New research suggests that simply being near a lightning discharge while flying in an airplane may subject the you to the equivalent of 400 chest X-rays, or 7,500 hours of normal high-altitude flight. "Near" apparently means within about 300 yards and the potential dosage measures in at about 10 rem of exposure within less than a millisecond. "Ten rem is considered the maximum safe radiation exposure during a person's lifetime," according to Florida Today, which reported on the study. The bad news is that even aircraft that overfly storms aren't necessarily avoiding the radiation generated below. The good news is that the researchers didn't measure doses inside aircraft but estimated it based on computer models and satellite data. The better news, according to researchers, is that commercial aircraft are struck by lightning only about once or twice each year. Still, researchers do have some suggestions.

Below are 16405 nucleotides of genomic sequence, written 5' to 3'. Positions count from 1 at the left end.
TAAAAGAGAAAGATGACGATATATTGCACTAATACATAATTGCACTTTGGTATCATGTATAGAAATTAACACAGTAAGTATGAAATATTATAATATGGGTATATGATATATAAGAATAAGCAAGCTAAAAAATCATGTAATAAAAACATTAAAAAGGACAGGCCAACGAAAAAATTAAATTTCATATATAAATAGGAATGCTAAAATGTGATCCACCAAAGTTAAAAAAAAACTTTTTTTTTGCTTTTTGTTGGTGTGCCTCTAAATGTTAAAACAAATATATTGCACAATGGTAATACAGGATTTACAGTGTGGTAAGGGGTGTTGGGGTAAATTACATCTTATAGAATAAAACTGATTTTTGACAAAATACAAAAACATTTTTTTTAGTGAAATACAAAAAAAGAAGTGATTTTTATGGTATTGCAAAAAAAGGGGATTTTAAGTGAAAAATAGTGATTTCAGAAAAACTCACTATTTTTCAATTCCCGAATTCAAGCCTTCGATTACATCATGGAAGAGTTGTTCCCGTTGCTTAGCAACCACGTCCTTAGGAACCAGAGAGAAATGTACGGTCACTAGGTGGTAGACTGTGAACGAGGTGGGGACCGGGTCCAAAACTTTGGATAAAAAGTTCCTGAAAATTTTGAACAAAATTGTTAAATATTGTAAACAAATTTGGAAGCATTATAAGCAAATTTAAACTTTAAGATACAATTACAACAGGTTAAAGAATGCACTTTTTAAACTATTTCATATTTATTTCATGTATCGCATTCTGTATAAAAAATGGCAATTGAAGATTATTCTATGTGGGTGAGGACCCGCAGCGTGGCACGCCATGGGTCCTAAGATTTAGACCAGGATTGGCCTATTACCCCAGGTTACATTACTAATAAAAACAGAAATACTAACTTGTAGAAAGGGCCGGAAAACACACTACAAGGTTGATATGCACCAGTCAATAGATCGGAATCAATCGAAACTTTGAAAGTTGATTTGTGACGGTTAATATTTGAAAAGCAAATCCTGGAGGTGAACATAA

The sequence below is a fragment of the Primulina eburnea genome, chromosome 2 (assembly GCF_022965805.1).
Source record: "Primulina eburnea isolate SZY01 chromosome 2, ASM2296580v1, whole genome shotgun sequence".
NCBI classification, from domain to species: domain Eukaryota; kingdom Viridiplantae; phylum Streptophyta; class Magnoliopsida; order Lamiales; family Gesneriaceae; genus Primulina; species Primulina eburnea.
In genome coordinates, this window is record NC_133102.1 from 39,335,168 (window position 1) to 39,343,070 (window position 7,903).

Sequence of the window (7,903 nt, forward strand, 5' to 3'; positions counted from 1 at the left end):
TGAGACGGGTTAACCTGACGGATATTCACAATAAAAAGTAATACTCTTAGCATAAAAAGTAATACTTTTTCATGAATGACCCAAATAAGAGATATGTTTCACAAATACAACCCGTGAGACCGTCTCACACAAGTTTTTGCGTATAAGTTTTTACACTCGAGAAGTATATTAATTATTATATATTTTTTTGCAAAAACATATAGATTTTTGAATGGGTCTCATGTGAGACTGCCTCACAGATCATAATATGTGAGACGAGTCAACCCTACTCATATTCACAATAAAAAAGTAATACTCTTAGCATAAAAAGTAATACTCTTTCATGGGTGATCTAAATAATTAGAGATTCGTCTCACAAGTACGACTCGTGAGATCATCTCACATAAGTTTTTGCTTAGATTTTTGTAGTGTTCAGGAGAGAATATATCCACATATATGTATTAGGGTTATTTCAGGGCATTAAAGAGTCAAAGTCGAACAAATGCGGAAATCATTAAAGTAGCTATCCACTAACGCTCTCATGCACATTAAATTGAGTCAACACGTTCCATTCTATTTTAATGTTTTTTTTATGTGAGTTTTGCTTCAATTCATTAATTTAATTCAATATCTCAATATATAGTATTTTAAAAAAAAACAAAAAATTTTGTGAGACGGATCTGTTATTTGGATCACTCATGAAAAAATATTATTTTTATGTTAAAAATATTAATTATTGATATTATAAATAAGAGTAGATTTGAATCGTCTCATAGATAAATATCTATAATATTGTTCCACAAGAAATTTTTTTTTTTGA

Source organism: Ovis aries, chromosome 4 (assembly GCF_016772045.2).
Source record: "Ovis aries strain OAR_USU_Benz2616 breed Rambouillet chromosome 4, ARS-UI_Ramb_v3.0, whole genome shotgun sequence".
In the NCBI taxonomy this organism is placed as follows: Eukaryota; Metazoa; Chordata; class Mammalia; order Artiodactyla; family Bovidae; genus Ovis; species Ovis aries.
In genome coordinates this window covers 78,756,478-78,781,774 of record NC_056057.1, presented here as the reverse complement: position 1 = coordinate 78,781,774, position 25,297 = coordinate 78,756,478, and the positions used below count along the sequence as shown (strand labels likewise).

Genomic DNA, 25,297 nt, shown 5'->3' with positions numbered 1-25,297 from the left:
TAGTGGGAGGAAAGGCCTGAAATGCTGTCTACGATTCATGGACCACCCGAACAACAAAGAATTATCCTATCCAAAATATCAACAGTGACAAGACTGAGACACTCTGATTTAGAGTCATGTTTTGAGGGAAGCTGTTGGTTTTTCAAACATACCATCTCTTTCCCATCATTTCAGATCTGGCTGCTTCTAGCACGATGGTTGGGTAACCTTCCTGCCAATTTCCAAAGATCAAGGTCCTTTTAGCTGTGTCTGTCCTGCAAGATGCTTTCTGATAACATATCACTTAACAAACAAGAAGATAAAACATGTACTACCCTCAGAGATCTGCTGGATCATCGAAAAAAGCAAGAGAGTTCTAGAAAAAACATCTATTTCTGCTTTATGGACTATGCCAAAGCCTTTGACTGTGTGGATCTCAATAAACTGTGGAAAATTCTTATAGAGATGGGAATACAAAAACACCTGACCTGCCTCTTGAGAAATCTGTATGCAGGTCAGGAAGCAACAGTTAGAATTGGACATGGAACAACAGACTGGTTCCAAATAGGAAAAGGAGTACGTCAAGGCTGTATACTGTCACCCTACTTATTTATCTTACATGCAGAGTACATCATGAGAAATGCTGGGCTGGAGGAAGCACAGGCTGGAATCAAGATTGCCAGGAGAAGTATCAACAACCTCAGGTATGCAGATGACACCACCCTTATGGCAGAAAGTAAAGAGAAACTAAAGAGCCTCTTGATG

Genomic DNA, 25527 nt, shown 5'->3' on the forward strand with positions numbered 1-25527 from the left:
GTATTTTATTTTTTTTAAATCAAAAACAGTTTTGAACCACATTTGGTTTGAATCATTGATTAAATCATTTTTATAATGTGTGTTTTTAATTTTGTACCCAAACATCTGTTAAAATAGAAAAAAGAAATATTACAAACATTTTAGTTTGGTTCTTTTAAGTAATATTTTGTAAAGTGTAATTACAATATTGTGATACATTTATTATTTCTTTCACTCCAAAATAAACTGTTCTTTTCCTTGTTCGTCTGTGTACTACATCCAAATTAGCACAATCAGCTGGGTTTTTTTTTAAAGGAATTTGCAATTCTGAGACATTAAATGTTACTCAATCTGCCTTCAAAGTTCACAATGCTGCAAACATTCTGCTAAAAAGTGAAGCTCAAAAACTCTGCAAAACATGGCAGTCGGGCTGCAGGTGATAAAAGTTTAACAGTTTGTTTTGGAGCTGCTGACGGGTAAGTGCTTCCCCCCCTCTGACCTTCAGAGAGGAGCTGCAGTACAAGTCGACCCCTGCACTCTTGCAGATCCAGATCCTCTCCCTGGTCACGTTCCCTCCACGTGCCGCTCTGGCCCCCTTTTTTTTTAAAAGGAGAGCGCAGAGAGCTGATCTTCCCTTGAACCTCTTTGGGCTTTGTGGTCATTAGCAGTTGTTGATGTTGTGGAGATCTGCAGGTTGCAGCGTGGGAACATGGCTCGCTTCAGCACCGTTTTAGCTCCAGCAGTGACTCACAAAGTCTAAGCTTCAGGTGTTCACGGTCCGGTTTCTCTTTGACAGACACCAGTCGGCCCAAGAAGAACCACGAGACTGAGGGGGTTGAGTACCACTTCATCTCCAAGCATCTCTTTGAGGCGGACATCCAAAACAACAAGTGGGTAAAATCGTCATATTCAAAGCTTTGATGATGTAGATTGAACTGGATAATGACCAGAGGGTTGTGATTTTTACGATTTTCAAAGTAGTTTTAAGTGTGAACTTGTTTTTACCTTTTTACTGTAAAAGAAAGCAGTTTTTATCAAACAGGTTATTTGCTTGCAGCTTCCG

Researchers from Florida Tech worked on the project with other researchers and scientists at the University of Florida and the University of California-Santa Cruz. According to Florida Today, "they plan to recommend that the FAA place detectors aboard airplanes capable of measuring the storm-related radiation bursts to determine how often they occur." Some forecasters are expecting an El Nino (a weather phenomena caused by warm surfaces waters in the Pacific) to produce more storms this year. That said, the preliminary research does not at this time suggest there is a newly discovered large risk to pilots and passengers.